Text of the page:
How to Make Your Glass Shower Doors Sparkle

Restore clarity and shine in no time with this DIY cleaning solution.

Glass shower doors and walls are stylish, practical, and showcase beautiful tile work. But, after every shower, water droplets, shower products, and body soil cling to the surface. And, if the doors aren't sparkling, your bathroom isn't really clean. Cleaning glass shower doors is pretty simple if you are diligent about removing the splatters after every shower. If you aren't diligent, soap scum created by the minerals in the water, soap, and body soil can permanently etch the glass, leaving a foggy mess.

While there are countless commercial glass cleaning products, you can create your own with just a few items from your pantry. The trick is using them regularly! Follow these steps to clean glass shower doors and keep them sparkling.

How Often to Clean Glass Shower Doors

To keep glass shower doors shining, they should be cleaned after every use. Just a quick spray with a commercial or DIY cleaner that is removed with a squeegee keeps soap scum from becoming a big problem (or skip the cleanser and just squeegee the surface). If you can't manage that, the doors should, at least, be cleaned weekly.

What You'll Need:

  • Distilled white vinegar
  • Distilled water
  • Lemon juice
  • Lint-free towels
  • Spray bottle
  • Squeegee
  • Non-sudsing ammonia
  • Baking soda
  • Dishwashing liquid
  • Paper towel
  • Old washcloth
  • Sponge
  • Toothbrush
  • Glass bowl

How to Clean Shower Doors With Vinegar

Distilled white vinegar contains acetic acid that will cut through soap scum; however, the acid can damage unsealed natural stone. Do not use this method on stone shower surrounds.

  1. Mix a cleaning solution: For daily or weekly cleaning, mix two parts distilled white vinegar with two parts distilled water in a spray bottle. Add one-fourth teaspoon dishwashing liquid to help the solution cling to the glass.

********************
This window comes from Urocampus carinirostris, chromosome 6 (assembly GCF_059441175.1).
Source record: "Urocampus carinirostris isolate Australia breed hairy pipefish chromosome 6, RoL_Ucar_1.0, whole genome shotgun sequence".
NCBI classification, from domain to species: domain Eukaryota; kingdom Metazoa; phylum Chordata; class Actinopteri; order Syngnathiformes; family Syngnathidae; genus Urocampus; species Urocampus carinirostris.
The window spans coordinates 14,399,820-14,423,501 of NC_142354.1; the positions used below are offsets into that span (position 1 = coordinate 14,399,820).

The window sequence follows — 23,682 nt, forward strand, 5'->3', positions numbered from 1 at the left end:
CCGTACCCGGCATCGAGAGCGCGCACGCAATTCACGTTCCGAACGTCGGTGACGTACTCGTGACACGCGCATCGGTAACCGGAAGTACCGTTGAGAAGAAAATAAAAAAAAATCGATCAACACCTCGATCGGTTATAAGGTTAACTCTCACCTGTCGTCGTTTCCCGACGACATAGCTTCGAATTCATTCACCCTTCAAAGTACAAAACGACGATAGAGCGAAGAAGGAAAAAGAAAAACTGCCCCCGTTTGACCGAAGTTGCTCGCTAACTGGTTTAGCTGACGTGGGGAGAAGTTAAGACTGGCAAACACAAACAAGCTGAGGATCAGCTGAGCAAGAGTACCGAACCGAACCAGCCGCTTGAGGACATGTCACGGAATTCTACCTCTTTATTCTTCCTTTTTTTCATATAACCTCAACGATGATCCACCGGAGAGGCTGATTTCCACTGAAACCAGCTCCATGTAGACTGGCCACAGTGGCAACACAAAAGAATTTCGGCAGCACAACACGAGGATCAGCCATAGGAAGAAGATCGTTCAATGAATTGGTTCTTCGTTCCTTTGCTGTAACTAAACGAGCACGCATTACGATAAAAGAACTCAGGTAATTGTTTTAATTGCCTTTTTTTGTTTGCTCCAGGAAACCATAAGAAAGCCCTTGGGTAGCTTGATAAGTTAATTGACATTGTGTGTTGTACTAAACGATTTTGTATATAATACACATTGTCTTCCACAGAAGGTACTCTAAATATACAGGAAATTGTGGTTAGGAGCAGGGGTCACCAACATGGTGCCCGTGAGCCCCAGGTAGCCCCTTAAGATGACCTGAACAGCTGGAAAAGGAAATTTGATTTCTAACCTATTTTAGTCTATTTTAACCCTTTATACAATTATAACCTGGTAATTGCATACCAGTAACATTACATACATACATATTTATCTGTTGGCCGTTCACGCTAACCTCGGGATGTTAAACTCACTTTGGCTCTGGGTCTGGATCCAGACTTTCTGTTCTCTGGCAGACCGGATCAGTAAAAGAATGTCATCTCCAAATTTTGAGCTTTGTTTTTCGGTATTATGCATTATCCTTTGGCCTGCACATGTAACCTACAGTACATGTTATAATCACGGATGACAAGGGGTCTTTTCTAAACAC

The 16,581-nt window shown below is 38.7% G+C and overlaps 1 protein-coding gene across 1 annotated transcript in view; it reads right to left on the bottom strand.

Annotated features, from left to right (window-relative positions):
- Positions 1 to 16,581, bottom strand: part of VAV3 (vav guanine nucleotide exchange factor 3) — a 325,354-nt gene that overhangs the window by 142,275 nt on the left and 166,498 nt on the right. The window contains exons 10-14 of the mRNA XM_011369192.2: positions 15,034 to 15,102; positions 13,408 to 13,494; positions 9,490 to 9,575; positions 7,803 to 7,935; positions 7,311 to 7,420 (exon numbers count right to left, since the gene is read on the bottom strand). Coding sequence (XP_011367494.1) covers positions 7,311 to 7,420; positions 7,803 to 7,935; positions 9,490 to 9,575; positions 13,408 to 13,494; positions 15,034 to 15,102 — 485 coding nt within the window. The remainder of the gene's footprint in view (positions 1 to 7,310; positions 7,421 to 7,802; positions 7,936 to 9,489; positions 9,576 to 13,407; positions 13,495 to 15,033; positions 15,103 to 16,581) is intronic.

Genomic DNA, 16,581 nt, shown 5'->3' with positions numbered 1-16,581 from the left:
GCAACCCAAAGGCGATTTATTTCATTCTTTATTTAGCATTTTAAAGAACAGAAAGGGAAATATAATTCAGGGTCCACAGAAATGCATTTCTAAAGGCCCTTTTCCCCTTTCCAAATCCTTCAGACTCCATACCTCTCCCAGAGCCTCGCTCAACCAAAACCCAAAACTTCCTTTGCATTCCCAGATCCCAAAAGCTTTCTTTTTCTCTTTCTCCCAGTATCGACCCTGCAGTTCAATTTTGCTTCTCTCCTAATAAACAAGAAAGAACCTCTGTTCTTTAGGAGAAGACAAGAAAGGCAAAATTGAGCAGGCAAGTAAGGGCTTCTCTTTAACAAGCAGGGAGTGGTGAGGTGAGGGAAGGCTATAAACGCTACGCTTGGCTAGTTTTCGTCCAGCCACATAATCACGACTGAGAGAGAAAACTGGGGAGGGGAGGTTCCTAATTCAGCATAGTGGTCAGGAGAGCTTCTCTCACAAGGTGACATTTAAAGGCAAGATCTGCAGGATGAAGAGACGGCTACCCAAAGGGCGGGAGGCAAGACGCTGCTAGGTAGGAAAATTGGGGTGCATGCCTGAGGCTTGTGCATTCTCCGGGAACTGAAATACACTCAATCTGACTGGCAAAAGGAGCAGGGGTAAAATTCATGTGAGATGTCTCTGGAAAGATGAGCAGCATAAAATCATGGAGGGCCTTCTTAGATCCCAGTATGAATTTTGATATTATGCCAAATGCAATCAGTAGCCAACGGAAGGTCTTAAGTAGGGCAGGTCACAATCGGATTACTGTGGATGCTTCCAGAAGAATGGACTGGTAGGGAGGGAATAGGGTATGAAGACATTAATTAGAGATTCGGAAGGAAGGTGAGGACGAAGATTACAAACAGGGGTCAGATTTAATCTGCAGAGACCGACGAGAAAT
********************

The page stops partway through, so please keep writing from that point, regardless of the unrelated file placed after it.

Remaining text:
2. Spray the glass: Starting at the top of the glass door or walls, liberally spray the solution onto the glass. Let the solution work for at least five minutes to begin breaking down the soap scum. If you use this solution after every shower while the glass is wet, there is no need to wait.
  3. Wipe away the solution: Starting at the top, use a non-abrasive sponge or squeegee to wipe down the glass. If the vinegar solution has dried, add a bit more.
  4. Rinse and dry: If using a sponge for cleaning, rinse the glass and dry with a lint-free towel. If you are cleaning with a squeegee, use the towel to remove any smudges or smears.

How to Clean Shower Doors With Lemon Juice

Lemon juice contains citric acid that is not as strong as the acetic acid in vinegar and should be used only for daily cleaning. Even though it is milder, it should not be used around natural stone showers.

  1. Mix a solution: For daily cleaning, mix equal parts lemon juice and distilled water with one-fourth teaspoon dishwashing liquid in a spray bottle.
  2. Spray and wipe: Start at the top of the glass and spray the surface with the solution. Let it work for about five minutes and then wipe the glass with a sponge or squeegee.